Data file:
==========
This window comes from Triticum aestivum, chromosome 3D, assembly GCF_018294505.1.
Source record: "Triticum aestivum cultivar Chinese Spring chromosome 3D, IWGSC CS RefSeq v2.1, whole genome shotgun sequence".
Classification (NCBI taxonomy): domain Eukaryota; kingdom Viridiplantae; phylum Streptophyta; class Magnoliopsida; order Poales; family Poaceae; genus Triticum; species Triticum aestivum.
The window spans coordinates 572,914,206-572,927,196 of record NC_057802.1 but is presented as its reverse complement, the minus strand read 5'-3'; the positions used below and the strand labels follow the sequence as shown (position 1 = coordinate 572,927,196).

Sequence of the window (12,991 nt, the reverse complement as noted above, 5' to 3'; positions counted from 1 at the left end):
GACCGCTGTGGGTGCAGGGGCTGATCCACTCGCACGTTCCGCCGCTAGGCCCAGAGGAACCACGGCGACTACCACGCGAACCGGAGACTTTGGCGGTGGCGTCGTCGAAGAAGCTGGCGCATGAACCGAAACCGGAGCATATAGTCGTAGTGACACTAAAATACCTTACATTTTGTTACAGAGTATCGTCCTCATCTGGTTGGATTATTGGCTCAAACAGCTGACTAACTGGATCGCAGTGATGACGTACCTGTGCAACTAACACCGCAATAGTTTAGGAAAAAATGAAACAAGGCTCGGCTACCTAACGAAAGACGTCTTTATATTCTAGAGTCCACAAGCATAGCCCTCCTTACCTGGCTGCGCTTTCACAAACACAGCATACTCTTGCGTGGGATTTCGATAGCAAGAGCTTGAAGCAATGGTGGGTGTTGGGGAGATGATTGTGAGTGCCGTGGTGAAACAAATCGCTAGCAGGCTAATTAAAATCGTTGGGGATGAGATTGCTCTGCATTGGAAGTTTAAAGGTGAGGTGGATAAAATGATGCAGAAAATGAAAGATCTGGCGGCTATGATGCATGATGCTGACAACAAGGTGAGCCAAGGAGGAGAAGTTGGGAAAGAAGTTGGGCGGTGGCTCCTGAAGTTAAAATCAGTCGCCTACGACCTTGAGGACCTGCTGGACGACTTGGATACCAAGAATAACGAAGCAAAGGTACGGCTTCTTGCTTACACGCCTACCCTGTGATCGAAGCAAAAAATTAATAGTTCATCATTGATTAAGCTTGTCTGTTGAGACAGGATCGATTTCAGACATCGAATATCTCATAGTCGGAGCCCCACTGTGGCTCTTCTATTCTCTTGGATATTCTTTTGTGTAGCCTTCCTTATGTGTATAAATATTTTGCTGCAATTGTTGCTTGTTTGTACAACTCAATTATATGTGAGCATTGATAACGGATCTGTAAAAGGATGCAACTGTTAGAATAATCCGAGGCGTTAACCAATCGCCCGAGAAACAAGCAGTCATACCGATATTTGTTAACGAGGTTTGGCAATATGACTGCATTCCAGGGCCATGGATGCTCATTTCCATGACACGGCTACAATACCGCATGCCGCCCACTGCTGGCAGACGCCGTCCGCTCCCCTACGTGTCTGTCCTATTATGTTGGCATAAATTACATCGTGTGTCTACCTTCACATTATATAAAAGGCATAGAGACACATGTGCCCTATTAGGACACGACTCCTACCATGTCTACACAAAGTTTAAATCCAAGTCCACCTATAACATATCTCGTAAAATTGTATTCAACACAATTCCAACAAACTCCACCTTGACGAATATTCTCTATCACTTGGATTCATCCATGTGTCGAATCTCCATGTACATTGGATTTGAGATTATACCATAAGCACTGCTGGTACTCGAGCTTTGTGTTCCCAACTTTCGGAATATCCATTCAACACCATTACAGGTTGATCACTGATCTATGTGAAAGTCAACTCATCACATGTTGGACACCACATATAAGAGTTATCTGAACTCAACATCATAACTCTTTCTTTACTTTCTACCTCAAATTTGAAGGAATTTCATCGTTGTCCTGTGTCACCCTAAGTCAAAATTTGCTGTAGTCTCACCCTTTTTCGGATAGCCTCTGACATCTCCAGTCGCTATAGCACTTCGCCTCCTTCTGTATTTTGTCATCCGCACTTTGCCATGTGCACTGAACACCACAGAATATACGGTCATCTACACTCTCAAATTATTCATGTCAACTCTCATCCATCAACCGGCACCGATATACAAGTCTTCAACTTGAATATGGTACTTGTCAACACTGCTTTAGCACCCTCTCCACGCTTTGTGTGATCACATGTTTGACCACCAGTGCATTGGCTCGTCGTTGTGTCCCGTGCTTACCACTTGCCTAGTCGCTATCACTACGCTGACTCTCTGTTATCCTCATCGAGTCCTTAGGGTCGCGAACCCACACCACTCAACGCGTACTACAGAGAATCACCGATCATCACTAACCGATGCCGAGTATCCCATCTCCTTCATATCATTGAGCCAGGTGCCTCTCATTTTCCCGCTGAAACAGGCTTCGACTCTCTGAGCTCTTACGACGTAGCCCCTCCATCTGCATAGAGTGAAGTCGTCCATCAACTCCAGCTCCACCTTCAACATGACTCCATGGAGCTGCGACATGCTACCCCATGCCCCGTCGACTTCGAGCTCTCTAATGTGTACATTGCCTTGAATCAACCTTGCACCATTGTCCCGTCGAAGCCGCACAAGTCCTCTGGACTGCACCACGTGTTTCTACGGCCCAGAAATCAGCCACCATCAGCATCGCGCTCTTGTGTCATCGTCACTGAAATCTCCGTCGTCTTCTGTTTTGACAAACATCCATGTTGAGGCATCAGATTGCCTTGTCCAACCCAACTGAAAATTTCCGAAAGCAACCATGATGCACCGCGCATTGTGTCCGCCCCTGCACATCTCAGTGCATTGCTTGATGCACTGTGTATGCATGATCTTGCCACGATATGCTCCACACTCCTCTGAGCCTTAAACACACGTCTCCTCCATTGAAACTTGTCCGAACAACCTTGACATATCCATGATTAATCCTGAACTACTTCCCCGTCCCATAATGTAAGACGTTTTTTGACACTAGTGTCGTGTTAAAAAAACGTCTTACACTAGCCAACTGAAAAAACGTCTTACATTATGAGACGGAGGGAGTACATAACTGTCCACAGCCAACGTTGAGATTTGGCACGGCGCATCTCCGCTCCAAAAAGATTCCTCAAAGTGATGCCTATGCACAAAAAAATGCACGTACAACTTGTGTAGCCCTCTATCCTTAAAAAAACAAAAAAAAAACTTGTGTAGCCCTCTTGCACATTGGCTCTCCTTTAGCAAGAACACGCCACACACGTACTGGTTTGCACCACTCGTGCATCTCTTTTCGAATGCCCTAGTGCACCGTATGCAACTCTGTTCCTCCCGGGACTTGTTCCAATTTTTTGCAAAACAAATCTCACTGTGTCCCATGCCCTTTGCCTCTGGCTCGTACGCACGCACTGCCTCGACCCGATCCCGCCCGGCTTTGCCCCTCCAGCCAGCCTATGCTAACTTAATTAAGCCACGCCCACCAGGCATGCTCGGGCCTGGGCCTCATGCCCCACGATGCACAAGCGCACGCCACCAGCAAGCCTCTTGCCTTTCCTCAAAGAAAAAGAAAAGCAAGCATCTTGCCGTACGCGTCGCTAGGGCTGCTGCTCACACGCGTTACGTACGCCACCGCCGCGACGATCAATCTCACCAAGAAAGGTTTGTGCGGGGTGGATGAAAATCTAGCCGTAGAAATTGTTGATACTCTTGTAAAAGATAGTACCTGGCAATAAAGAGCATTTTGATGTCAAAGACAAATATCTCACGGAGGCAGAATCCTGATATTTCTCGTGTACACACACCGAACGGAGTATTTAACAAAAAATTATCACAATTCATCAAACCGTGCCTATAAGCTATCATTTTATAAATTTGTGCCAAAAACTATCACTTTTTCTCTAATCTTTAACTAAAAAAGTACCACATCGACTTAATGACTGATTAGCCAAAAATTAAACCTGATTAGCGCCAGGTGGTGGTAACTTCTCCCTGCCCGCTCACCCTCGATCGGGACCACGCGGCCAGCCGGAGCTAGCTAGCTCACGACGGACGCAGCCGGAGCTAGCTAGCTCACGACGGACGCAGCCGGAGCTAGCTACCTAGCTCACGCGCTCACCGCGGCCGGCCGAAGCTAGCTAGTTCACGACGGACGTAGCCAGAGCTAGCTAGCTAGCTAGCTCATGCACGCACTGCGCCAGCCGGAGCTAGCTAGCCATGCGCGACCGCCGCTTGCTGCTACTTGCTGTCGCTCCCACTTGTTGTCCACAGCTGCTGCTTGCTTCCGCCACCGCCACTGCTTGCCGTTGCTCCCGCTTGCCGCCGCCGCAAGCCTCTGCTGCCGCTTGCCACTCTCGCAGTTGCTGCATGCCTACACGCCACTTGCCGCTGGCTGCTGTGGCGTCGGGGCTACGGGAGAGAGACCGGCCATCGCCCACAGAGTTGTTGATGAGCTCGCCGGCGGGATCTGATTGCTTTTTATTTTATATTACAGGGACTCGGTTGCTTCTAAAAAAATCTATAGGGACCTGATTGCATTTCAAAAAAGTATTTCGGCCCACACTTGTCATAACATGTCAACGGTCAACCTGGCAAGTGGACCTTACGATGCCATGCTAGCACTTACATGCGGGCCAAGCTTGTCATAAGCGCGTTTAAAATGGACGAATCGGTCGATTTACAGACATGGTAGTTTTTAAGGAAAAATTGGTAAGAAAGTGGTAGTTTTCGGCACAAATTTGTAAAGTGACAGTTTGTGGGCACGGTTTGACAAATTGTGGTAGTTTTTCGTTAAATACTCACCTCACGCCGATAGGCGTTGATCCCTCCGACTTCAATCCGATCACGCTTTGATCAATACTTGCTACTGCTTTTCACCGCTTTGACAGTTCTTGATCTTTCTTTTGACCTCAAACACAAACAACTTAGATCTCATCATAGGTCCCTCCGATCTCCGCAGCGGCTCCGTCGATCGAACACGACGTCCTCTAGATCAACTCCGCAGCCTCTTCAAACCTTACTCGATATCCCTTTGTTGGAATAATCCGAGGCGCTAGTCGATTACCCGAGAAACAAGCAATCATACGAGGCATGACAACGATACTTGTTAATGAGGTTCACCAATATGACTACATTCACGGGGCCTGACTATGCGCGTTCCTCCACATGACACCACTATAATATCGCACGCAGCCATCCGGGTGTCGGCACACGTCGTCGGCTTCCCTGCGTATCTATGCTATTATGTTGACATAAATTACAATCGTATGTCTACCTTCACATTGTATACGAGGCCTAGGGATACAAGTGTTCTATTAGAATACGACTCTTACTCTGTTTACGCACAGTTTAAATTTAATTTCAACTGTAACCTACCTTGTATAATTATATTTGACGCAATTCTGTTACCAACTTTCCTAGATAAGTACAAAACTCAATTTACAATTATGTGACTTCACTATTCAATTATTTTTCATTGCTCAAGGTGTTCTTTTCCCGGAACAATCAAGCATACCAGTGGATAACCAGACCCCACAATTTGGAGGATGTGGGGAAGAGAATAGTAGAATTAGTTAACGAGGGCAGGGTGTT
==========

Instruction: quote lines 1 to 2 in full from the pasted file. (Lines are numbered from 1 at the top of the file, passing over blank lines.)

This window comes from Triticum aestivum, chromosome 3D, assembly GCF_018294505.1.
Source record: "Triticum aestivum cultivar Chinese Spring chromosome 3D, IWGSC CS RefSeq v2.1, whole genome shotgun sequence".